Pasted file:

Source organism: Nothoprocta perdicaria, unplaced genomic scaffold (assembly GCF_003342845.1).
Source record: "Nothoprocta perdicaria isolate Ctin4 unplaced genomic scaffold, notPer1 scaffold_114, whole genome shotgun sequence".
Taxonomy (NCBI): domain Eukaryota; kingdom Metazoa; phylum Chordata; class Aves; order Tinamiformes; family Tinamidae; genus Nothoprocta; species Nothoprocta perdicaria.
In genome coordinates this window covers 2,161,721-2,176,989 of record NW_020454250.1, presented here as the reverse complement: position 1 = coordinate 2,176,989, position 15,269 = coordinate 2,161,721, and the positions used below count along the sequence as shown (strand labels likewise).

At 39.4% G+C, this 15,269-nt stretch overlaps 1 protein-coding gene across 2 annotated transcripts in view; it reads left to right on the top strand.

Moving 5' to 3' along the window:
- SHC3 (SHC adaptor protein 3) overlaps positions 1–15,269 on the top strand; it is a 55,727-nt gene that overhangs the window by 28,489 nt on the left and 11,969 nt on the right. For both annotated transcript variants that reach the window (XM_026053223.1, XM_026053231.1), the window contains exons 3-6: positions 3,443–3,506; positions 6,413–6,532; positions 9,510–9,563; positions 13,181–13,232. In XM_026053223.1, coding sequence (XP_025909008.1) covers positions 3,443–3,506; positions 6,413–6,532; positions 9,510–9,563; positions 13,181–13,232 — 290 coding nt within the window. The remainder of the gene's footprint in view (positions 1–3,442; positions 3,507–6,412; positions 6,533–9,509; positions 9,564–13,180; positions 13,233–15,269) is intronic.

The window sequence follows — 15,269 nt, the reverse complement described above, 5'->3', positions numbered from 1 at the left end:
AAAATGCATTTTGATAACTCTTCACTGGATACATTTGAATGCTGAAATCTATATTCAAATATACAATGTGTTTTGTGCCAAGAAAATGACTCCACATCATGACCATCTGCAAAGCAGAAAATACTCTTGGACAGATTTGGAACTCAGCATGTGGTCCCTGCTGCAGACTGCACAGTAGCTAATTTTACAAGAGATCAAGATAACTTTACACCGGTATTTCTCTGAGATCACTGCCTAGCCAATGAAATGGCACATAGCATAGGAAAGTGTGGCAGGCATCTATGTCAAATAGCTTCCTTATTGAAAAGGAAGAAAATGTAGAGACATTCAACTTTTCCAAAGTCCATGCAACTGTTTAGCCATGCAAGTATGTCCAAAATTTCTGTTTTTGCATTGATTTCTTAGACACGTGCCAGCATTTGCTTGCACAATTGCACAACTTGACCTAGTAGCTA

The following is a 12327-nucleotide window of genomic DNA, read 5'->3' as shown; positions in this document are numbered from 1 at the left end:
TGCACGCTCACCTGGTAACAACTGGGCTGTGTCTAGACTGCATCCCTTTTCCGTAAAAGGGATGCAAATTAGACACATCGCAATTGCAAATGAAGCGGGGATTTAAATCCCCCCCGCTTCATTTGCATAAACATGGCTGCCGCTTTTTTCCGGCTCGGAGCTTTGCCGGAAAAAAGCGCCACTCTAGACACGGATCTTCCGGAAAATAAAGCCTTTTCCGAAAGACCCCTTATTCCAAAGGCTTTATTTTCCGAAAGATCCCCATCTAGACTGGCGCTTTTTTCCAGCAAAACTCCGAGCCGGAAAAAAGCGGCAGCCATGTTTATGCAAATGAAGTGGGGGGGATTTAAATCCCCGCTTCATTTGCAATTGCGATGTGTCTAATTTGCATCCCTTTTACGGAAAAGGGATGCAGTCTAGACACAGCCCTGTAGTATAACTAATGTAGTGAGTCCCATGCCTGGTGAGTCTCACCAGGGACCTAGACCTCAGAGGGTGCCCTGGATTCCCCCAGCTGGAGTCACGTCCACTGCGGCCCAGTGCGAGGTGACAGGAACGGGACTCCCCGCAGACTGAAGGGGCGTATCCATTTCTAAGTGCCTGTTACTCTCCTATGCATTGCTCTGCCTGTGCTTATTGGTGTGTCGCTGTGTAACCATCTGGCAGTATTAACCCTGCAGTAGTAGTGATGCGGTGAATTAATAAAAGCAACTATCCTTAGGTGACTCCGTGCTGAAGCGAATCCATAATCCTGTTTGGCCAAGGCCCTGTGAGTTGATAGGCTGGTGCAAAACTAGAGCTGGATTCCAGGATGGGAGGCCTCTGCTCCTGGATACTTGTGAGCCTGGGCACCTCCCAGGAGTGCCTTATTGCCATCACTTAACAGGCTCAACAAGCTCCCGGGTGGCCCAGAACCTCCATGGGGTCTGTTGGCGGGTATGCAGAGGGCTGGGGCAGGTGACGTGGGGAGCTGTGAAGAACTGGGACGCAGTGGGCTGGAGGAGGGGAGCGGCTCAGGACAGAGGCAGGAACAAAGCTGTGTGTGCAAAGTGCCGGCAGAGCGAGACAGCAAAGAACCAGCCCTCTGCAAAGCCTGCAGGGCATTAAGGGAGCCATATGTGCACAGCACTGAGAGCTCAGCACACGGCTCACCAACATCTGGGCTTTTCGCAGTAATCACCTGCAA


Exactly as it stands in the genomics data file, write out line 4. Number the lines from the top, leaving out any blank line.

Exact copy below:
In genome coordinates this window covers 2,161,721-2,176,989 of record NW_020454250.1, presented here as the reverse complement: position 1 = coordinate 2,176,989, position 15,269 = coordinate 2,161,721, and the positions used below count along the sequence as shown (strand labels likewise).